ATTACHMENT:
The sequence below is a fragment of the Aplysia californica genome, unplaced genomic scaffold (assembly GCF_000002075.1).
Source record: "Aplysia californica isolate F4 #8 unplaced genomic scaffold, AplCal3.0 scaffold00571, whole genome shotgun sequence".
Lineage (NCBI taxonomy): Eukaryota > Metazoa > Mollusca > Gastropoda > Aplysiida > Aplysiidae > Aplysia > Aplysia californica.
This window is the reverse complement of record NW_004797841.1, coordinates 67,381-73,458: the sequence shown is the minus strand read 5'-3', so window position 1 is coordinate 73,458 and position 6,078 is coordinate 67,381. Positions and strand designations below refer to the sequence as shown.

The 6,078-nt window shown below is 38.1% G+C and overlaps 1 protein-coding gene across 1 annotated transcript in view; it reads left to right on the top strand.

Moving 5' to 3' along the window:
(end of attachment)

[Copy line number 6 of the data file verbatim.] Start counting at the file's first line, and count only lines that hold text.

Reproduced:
Moving 5' to 3' along the window: